- spending (n.)
- late Old English, verbal noun from spend (v.). Spending-money is from 1590s.
- spendthrift (n.)
- c. 1600, from spend (v.) + thrift (n.) in sense of "savings, profits, wealth." Replaced earlier scattergood (1570s) and spend-all (1550s). From c. 1600 as an adjective.
- Spenserian (adj.)
- 1817, from Edmund Spenser (c. 1552-1599), Elizabethan poet (for the origin of the surname, see Spencer). Spenserian stanza, which he employed in the "Faerie Queen," consists of eight decasyllabic lines and a final Alexandrine, with rhyme scheme ab ab bc bcc.
"The measure soon ceases to be Spenser's except in its mere anatomy of rhyme-arrangement" [Elton, "Survey of English Literature 1770-1880," 1920]; it is the meter in Butler's "Hudibras," Scott's "Lady of the Lake," and notably the "Childe Harold" of Byron, who found (quoting Beattie) that it allowed him to be "either droll or pathetic, descriptive or sentimental, tender or satirical, as the humour strikes me; for, if I mistake not, the measure which I have adopted admits equally of all these kinds of composition."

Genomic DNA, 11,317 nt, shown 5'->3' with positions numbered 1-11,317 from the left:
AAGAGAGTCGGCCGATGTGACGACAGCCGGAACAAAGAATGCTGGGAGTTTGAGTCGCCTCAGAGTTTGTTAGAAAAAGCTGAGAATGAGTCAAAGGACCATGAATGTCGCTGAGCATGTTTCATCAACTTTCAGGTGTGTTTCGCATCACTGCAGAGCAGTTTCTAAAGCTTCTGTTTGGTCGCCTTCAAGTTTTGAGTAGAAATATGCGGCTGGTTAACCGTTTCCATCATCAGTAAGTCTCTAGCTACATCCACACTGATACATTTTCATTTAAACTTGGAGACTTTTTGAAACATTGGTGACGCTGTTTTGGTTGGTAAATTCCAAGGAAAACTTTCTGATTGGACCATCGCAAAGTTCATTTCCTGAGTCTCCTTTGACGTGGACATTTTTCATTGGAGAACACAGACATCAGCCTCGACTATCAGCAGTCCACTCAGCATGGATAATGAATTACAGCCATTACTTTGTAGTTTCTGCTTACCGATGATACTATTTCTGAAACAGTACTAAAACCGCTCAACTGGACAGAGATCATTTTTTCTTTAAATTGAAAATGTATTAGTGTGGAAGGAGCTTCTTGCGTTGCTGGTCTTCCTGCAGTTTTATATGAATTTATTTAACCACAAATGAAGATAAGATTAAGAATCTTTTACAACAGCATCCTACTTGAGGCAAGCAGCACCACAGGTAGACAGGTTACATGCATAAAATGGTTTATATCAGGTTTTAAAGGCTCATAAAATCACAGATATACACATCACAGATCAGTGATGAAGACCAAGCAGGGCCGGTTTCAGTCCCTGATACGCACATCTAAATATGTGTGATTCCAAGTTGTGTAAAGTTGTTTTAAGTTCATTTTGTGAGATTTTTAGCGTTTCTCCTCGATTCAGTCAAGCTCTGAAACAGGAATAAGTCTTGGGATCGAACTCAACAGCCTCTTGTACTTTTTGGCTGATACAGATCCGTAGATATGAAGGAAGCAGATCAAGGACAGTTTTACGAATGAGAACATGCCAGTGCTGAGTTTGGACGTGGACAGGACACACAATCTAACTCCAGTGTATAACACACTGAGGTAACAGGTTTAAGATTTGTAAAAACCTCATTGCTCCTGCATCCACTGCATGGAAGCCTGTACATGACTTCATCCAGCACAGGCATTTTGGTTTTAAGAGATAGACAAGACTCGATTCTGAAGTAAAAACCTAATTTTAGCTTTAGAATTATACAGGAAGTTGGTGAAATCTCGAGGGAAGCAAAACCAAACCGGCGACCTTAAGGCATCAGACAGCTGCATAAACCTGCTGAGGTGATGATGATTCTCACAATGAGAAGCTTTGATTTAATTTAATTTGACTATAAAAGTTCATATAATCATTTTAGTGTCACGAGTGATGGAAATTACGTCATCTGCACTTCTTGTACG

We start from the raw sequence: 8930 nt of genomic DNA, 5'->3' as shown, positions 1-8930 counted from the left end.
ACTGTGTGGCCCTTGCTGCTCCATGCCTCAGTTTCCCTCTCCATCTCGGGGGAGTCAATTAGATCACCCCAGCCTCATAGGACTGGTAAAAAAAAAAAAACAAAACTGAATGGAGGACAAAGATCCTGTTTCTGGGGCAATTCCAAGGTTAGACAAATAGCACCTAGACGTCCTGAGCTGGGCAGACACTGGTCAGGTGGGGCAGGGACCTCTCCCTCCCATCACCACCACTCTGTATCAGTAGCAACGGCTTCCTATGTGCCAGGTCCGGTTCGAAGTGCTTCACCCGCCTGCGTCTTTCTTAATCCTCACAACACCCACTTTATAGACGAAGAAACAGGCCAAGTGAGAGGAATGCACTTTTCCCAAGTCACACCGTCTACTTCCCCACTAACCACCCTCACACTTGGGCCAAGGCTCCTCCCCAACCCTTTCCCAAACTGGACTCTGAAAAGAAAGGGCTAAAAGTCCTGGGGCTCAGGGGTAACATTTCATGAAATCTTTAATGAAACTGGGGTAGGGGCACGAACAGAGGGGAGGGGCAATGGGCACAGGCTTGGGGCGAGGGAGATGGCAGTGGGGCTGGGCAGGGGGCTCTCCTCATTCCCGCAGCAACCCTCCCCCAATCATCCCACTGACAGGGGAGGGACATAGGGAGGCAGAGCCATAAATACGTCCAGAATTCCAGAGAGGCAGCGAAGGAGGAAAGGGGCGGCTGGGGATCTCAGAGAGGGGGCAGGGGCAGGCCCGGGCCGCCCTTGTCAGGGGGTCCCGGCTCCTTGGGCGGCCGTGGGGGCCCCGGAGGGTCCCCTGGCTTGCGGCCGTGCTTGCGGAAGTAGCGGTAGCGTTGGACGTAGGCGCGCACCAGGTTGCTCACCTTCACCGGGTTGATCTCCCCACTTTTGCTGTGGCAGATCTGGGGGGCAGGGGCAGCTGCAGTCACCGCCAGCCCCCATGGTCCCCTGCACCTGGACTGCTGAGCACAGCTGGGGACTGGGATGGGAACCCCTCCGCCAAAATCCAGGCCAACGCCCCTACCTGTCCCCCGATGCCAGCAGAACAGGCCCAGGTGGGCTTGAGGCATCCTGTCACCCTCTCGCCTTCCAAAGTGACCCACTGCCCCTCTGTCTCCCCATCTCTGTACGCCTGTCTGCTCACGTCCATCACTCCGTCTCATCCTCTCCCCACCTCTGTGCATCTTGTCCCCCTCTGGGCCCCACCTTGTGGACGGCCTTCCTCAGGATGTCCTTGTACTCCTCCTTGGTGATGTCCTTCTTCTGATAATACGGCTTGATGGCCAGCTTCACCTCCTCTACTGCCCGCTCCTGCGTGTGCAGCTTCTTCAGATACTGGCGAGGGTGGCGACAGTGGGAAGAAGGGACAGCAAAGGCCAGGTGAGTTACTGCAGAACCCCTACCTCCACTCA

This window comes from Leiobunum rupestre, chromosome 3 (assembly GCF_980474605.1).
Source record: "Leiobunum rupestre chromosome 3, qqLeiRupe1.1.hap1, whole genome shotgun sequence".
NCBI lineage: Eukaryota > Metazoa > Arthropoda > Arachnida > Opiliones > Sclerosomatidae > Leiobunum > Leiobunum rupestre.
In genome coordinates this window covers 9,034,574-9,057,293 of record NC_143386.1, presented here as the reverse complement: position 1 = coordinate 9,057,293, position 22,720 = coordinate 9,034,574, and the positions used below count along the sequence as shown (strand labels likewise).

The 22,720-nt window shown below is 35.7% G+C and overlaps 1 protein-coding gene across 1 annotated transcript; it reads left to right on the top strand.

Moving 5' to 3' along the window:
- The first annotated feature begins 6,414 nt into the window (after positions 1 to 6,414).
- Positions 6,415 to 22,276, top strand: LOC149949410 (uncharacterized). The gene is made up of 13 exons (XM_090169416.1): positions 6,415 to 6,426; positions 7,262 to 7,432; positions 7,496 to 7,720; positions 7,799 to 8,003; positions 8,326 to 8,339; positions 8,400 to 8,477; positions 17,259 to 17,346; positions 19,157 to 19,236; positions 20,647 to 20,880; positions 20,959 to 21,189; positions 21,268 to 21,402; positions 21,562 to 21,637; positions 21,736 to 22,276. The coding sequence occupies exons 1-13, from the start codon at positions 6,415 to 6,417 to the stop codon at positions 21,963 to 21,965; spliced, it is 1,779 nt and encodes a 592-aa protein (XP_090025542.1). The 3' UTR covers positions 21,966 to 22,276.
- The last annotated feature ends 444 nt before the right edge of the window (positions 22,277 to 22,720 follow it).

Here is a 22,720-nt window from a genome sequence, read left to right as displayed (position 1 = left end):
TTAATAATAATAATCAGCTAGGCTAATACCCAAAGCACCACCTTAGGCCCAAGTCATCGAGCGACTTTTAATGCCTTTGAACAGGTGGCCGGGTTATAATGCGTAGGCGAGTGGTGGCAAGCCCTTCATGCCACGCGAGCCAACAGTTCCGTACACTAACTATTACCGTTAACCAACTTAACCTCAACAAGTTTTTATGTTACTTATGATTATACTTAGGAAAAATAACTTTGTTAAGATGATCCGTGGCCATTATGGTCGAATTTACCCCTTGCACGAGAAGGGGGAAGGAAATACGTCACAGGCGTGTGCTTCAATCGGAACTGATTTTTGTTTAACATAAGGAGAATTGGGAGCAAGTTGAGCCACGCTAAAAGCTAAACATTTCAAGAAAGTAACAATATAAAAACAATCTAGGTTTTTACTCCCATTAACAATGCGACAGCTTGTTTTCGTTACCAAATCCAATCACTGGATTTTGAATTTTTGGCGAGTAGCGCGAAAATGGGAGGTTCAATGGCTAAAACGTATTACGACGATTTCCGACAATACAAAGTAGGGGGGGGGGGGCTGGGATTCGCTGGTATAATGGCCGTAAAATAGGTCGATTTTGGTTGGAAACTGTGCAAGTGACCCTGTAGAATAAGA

- spent (adj.)
- "consumed," mid-15c., past participle adjective from spend. Of time, "passed, over," from 1520s; as "worn out, exhausted from overwork," 1560s.
- sperate (adj.)
- of debts, "having some likelihood of recovery," 1550s, from Latin speratus, past participle of sperare "to hope," denominative of spes "hope," from PIE *spe-is-, from root spe- (1) "to thrive, prosper" (see speed (n.)).